... Death was something I was just starting to think about. We had been discussing whether or not it could ever be right to kill or even to want someone dead. “Ma,” I asked, “is there anyone in the world you wish would die?”
She was silent for many seconds. “Yes,” she said. “Joseph Stalin.” Some more seconds of silence. “And Joseph McCarthy.”
I’m not sure why I remember this so clearly, out of so many thousands of childhood conversations. But I am sure that it was an important moment in my political education. The lesson, by the way, was not that McCarthy was “just as bad” as Stalin. My mother was not indoctrinating me in “moral equivalence.” Even as a little kid I knew the difference between a murderous, all-powerful dictator and a vicious, amoral demagogue constrained by the institutions of a free country. The lesson, I think, was that the evil of the one did not diminish or excuse the evil of the other. Wherever you are, Ma: thanks.
Hendrik Herzberg , The New Yorker
... And so it is, also, with good, I think to myself; the good of the one does not diminish either.
The good of one within ... and the evil.
There was someone in my life, long ago, who acted with evil intent against me. I wanted that person dead. The most I ever did to toss off the one who had harmed me was to daydream ... The one who tarred me died a thousand gory deaths, but never by my hand. Plane and car crashes did my evil one in.
... And now? My evil one has receded into history, as all dictators do. My evil one is dead. What remains are scars; many scars ... and quietude. I call this person "my evil one" in retrospect only -- my "all-powerful dictator" and I came to amends of a sort, and went on with our lives ...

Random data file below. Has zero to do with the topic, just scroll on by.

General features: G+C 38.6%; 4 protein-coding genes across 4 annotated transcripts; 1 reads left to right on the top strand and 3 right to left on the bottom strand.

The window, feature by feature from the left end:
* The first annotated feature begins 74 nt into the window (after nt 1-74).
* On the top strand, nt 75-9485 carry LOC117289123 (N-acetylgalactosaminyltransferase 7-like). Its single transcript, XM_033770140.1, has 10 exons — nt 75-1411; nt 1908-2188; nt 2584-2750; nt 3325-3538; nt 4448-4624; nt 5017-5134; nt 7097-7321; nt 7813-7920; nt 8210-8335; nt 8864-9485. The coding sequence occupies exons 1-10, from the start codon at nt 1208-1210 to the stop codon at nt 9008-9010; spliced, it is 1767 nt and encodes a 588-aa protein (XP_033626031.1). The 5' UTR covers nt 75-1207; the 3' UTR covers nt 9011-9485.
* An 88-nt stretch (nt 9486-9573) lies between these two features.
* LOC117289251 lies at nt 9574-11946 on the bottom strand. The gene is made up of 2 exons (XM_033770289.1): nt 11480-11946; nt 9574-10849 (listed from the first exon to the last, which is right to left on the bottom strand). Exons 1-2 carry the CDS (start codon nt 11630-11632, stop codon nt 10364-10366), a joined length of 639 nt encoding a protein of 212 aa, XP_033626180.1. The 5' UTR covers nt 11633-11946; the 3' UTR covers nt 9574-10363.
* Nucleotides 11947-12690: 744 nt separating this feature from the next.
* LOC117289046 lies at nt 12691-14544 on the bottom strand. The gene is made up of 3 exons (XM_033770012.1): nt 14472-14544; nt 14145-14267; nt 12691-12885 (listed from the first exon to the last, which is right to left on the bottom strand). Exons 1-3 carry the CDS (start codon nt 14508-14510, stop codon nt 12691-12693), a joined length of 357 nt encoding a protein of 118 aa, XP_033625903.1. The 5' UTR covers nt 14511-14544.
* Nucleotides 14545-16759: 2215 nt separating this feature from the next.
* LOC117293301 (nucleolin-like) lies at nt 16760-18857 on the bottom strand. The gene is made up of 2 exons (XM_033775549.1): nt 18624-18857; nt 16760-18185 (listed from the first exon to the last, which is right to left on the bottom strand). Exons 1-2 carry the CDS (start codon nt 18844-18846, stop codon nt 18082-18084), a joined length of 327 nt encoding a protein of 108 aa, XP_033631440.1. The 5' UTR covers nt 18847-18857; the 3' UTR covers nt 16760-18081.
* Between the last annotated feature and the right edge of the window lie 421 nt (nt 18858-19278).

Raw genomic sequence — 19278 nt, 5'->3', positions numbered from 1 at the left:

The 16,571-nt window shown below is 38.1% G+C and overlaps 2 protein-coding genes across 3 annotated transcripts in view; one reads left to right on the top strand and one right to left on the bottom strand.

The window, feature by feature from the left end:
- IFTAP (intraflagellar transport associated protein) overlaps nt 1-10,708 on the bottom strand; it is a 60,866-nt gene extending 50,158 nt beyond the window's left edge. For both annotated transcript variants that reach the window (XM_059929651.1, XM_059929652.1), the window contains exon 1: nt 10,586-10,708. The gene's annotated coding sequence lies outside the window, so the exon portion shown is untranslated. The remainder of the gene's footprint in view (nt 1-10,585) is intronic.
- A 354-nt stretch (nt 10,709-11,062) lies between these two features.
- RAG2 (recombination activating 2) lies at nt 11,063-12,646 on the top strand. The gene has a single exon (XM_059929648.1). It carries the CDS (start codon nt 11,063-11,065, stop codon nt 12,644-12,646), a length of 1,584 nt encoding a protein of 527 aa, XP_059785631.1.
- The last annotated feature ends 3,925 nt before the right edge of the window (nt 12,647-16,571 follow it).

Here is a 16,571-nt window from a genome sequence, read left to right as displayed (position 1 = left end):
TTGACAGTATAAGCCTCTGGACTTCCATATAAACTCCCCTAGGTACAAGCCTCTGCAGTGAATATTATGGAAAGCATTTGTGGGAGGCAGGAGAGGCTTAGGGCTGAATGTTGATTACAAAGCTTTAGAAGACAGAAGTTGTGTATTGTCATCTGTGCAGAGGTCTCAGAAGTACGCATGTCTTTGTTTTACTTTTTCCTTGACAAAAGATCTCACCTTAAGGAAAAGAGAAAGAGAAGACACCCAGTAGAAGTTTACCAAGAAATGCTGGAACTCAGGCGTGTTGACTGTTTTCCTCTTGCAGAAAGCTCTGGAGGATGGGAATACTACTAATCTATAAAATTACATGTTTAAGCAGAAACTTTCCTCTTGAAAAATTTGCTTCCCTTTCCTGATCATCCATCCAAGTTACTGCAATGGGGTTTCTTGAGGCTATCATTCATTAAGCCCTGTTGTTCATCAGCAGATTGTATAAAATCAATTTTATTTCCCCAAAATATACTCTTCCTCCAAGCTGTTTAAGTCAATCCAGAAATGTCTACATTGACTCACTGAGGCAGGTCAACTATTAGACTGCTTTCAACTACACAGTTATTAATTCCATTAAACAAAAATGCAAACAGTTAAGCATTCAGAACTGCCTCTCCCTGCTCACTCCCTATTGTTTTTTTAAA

Only those who lived intimately with Josef Stalin and Joe McCarthy could know if there was any good in them ... if ever they gazed into another's eyes with mercy; laid a gentle hand on a fevered face; cooed a cherished name into the cup of another's ear. Did love exist and operate within these men? Could it?
Evil behaviour is always a possibility ... but evil being ... this is made, never born. It seems to be that some people cultivate evil like others are lured by good. Most of us swing mildly back and forth in the mid-zone between the poles; most of us are moral Everymen. We've done good; we've done bad. Have we done evil?
What is evil? ... I understand it as conscious intent to harm. When I was eleven, I kicked my older brother in the head. He was in the front seat of our father's car, I was in the back; we were waiting for Dad to drive us to school. Zoomer (as I'll call my bro) and I were fighting. He'd beaten me but good many times before; I had no defence but to curl up and take it. This time, though ... my left leg shot away from its hip, through the opening between the two front seats, and my hard-soled oxford crashed into the side of my brother's skull.
I remember the feral desperation I felt that morning -- trapped yet again in a confined space with a bigger kid, a boy who I was stuck living with every day of my life, this boy whose rage seemed mostly aimed at me, the next one down the line. My own rage found and took advantage of an opening when my leg shot out -- I was in a state of primal panic, having been barely awake moments before, slouched against the car door.